Spock regained consciousness and was met with an explosion of pain in various parts of his body. One leg was certainly broken; there was some damage to his rib cage, and his skull throbbed with stabbing pain. He applied himself to controlling it. One of his eyes felt swollen, so he kept them both shut and listened to what was happening around him.
"Damn! Commander! Are you all right?"
"Are you nuts? Look at him. No, don't move him!"
Male voices, cadets most likely. He registered the smell of a vehicle engine and scorched tires.
"I didn't know his blood was green..."
"Sit down and shut up, Dave. Throwing up isn't going to help." That voice was vaguely familiar. Sanders, that was it. Fourth-year, specializing in transporter technology. He seemed to have his wits about him.
"Call Medical," Sanders was barking, then his voice got closer and Spock heard him say, "Commander Spock? Can you hear me?"
Drawing breath was difficult; Spock managed to emit a small grunt and Sanders told him, "We're getting an ambulance for you, sir. Don't try to move."
"What the hell!" A female voice, easily recognized. Cadet Uhura, from his Advanced Vulcan course. "What happened here?" He heard her drop her belongings – she always had an armload – and kneel beside him, opposite Sanders.
"Simpson took a corner too fast and wiped out, right on top of Mr. Spock. Idiot. His helmet saved his worthless head and it looks like he was thrown clear." Sanders sounded anxious. "The Commander responded a minute ago but I don't know how conscious he is."
Spock felt light hands on his torso, running over his uniform as if taking inventory. They touched his side and he grunted again, not complaining of the pain but indicating its location. She said, "It hurts there?"
He managed to hiss, "Yes," and her fingers moved to the other side.
"Good. Can you open your eyes, sir?"
He tried, but the sunlight heightened the pain and he closed them again. Cool fingers came up to pull his eyelid open, her body shielding the light as she looked briefly at his eye and allowed it to close again.
"What's the deal?" asked Sanders.
"His pupils are okay. He might have rib damage on this side. The other side seems uninjured, that's where his heart is, where our liver would be." Uhura spoke rapidly but in a calm tone.
"You know more about Vulcan anatomy than I do. I didn't think it was that different from ours. Although I knew about the green blood."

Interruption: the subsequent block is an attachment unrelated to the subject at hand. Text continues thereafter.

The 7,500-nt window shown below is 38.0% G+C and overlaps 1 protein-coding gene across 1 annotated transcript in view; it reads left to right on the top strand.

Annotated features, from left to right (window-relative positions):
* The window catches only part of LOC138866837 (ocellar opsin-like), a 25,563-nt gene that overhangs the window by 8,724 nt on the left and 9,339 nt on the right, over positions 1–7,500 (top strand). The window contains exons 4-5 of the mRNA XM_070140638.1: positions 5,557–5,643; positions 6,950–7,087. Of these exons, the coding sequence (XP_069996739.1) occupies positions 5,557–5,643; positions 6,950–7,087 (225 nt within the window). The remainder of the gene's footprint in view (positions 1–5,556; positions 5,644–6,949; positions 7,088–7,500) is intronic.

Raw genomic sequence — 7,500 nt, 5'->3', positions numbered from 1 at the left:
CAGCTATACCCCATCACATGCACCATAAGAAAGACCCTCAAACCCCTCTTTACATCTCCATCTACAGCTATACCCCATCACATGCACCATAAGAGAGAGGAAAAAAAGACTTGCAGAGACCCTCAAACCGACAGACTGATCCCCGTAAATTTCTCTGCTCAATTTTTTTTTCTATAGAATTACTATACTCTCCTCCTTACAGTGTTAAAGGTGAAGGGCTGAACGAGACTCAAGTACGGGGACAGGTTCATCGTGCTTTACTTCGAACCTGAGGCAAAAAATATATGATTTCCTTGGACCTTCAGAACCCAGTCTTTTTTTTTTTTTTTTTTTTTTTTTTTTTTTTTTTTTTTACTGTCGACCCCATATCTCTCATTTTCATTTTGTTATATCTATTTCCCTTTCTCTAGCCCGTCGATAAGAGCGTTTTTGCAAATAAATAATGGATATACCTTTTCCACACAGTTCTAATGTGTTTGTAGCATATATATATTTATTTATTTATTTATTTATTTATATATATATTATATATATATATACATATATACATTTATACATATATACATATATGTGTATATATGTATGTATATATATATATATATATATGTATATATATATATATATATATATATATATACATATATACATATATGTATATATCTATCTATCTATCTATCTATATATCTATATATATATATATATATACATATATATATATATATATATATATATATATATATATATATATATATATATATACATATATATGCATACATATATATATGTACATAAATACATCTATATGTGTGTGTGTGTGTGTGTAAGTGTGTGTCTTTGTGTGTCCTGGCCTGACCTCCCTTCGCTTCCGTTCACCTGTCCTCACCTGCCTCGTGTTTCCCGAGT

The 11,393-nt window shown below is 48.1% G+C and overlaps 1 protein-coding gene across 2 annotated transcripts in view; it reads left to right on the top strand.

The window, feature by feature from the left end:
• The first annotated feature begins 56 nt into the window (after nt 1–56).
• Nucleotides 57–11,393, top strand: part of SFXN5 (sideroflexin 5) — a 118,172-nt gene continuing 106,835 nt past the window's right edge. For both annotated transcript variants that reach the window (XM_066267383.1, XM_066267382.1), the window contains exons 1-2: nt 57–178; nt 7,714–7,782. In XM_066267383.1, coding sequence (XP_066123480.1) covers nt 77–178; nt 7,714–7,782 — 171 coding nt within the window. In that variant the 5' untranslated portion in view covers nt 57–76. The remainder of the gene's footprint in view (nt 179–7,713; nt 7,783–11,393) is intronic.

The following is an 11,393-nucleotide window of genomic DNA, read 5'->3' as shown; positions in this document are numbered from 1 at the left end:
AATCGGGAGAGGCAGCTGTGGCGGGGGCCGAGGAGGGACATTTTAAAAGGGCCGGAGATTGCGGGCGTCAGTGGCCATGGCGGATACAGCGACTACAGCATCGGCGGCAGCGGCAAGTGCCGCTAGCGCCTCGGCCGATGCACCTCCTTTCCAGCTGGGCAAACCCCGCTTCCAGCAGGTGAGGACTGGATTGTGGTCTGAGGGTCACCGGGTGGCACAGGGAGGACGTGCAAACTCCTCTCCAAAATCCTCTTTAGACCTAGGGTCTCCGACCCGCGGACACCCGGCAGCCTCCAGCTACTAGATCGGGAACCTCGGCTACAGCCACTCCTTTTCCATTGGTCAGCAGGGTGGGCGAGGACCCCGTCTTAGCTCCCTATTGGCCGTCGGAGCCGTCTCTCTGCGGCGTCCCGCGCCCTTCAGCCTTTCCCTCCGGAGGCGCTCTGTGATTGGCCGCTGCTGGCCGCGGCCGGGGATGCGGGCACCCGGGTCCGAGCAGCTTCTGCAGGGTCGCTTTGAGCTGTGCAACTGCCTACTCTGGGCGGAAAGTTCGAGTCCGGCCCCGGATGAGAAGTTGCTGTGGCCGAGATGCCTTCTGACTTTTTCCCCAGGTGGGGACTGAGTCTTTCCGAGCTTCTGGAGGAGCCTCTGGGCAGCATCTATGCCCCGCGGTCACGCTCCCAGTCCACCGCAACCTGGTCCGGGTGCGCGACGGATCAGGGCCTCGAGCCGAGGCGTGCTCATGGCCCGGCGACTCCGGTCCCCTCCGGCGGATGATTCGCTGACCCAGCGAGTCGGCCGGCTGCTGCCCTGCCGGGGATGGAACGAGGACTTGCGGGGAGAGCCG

"That's another story. I hope the infirmary has his blood type ready to synthesize."
Spock shared her hope; as Vulcan blood types went, his was rare. Fortunately his father was in residence and could be called upon for donation. He was unable to communicate that information to the cadets, whose assistance had been so invaluable.
He felt his body trying to shut down and enter a healing trance, and spoke to keep himself conscious. "Cadets. Thank you."
"We haven't done anything, sir. Try not to talk." That was Sanders. Where was Uhura?
"Here comes the ambulance."
"Uhura," he croaked.
"Right here, sir."
"Your briefcase?" A pause. "I see them, right over there." Where they landed when he was struck, he thought. She went on, "You want me to collect them?"
He heard medics approaching, felt a flurry of movement around him, hands touching him, a scanner humming. He let his mind sink into healing darkness, unable to remain conscious a moment longer. His father...they would get Sarek. He would explain.
He was awakened far more abruptly than he had succumbed, to the sensation of a hard hand striking his face repeatedly and a stentorian voice demanding that he wake up. His eyes flew open and his hands went up to block the assault as he beheld, as expected, Sarek of Vulcan.
“Father,” said Spock. His voice felt…rusty. “Thank you.”
“You are most welcome,” said Sarek sedately. There was no indication that he had been slapping his son vigorously only moments before, except for the stunned expressions on the faces of the medics nearby. Sarek turned to them and said, “As I mentioned, emerging from the healing trance sometimes requires extreme physical stimulation. I regret any disturbance I may have caused by my actions, but as you see, Spock is conscious and lucid.”
Thus spoke a man who was accustomed to explaining Vulcan behavior to humans - and vice versa. Spock wondered if he’d ever get used to it. He moved his limbs experimentally; everything except his leg seemed to be in working order, or at least free of pain.